Japan is well known for its summertime festivities or matsuri. Stunning fireworks displays, energetic singers and dancers parading through the streets, and food stalls selling traditional fare, luring festival goers with delicious aromas. Although the more well-known festivals like Nebuta in Aomori and Awa Odori in Tokushima attract literally millions each year, there are still those hidden gems and unique summer celebrations that fly just under the radar for most tourists. Take a look at these unforgettable festival suggestions for the perfect way to experience Japan in the summertime.
Hell Valley Demon Fireworks, Hokkaido
One might be startled by the 59 foot tall demon statue welcoming visitors to Noboribetsu hot spring resort in Hokkaido’s central region but fear not, these particular demons or yukiji are tasked with protecting the hot springs (and its visitors) as well as warding off any actual evil spirits. To celebrate this service the community, each June townspeople don their demon garb and perform a spectacular weekly dance and fireworks display as they parade along the town’s demon footpath. This culminates in the annual Noboribetsu Hell Festival held the last weekend in August when visitors can enjoy a parade of demon dancers, festival games, and of course delicious street food.
Dates: Every Thursday and Friday, June – August 2017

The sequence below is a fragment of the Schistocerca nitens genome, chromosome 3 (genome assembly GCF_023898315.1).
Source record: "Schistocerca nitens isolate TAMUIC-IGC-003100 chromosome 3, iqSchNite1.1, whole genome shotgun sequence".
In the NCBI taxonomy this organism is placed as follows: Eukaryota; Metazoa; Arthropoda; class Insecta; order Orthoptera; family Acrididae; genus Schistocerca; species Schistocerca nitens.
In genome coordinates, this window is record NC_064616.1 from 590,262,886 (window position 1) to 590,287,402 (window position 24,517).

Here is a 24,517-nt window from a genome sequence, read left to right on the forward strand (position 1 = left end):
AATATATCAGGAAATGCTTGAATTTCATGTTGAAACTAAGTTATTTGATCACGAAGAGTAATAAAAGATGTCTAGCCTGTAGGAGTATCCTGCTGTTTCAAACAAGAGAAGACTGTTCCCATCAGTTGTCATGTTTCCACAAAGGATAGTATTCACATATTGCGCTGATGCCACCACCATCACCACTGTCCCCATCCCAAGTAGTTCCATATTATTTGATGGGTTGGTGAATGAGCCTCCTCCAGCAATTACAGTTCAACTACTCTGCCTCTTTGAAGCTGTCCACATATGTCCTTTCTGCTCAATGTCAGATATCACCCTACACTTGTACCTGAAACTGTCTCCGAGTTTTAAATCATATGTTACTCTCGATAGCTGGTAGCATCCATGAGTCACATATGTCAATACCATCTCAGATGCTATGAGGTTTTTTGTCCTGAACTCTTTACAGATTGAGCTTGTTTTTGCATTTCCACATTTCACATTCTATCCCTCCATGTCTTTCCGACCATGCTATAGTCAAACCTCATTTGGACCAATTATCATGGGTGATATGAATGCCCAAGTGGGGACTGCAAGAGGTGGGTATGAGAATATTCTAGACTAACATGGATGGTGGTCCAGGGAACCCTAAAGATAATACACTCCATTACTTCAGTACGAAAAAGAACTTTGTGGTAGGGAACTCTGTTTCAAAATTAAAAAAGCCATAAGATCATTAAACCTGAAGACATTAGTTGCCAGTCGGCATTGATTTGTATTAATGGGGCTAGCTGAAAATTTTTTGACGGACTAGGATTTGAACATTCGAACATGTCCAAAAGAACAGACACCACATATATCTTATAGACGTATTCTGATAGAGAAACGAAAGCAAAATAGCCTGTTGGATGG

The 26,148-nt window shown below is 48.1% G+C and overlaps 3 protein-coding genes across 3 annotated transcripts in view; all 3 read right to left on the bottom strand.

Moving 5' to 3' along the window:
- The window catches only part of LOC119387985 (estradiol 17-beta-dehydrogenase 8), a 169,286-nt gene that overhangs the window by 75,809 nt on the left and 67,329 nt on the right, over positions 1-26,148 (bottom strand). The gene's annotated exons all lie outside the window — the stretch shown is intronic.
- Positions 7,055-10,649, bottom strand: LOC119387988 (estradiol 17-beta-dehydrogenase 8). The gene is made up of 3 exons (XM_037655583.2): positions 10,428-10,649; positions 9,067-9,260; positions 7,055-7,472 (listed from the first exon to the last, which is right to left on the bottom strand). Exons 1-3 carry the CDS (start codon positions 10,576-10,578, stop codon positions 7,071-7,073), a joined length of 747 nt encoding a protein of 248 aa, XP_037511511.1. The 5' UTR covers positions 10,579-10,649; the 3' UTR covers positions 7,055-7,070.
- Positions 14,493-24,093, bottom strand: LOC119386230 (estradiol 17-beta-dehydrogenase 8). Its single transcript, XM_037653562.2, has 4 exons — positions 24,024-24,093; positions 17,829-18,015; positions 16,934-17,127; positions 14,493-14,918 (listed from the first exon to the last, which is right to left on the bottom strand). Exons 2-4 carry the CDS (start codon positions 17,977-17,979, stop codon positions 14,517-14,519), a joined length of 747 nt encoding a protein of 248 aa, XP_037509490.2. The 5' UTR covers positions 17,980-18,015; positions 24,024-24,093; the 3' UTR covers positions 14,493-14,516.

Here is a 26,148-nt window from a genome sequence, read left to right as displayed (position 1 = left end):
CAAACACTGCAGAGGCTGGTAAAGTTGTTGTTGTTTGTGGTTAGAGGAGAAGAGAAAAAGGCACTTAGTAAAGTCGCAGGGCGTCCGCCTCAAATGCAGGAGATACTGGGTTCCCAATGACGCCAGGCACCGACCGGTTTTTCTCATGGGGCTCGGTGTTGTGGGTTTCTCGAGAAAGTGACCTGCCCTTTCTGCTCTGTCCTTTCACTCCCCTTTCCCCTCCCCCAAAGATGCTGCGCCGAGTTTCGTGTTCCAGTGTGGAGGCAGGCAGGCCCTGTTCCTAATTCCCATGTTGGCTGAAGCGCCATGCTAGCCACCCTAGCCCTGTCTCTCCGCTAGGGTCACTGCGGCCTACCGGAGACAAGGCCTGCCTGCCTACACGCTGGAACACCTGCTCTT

For More Information: http://www.noboribetsu-spa.jp/?events=onihanabi&lang=en
Kanto Festival, Akita
Akita prefecture in the far north of Japan’s main island is known for producing some of the best rice in the country and it is for this reason that the Kanto festival began, to pray for a bountiful and successful rice harvest. The kanto, large bamboo poles adorned with lanterns that symbolize rice bales, are paraded through the streets in an impressive show of strength. The poles, which can reach up to 39 feet tall and weigh over 100lbs, are not carried by hand but rather precariously balanced on hips, shoulders, and even foreheads as each pole bearer attempts to outdo the others.
Dates: August 3rd – 6th 2017
For More Information: https://www.jnto.go.jp/eng/spot/festival/akitakanto.html
Nachi Fire Festival, Wakayama
The Kumano Nachi Grand Shrine sits atop a cliff overlooking the sacred Nachi waterfall in Wakayama’s World Heritage Kumano Mountains. The site is a sacred one that plays host annually to one of Japan’s 3 great fire festivals. During the ritual, 12 oversized pine torches are set ablaze and carried up and down the shrine steps to purify and cleanse the spirits of the 12 deities believed to dwell in Kumano. This spectacular display is enhanced by the backdrop of the great waterfall and the primeval forests of the surrounding Kumano Mountains.
Dates: July 14th, 2017
For More Information: https://www.jnto.go.jp/eng/spot/festival/nachinoogi.html
Uwajima Bull Devil Festival, Ehime
The coastal prefecture of Ehime on the island of Shikoku is home to a strange creature known as a “bull demon” or ushi-oni which appears once a year in July to be paraded through the streets to the delight of festival goers. The festival peaks with a dazzling fireworks display as the parade route concludes at the Suka River where young men then compete to be the first to climb a giant bamboo pole jutting out of the water and claim a sacred artifact at its top. Visitors can also sign up in advance to join the competition known as hashiri-komi.
Dates: July 24th, 2017
For More Information: https://www.jnto.go.jp/eng/spot/festival/wareitaisai.html
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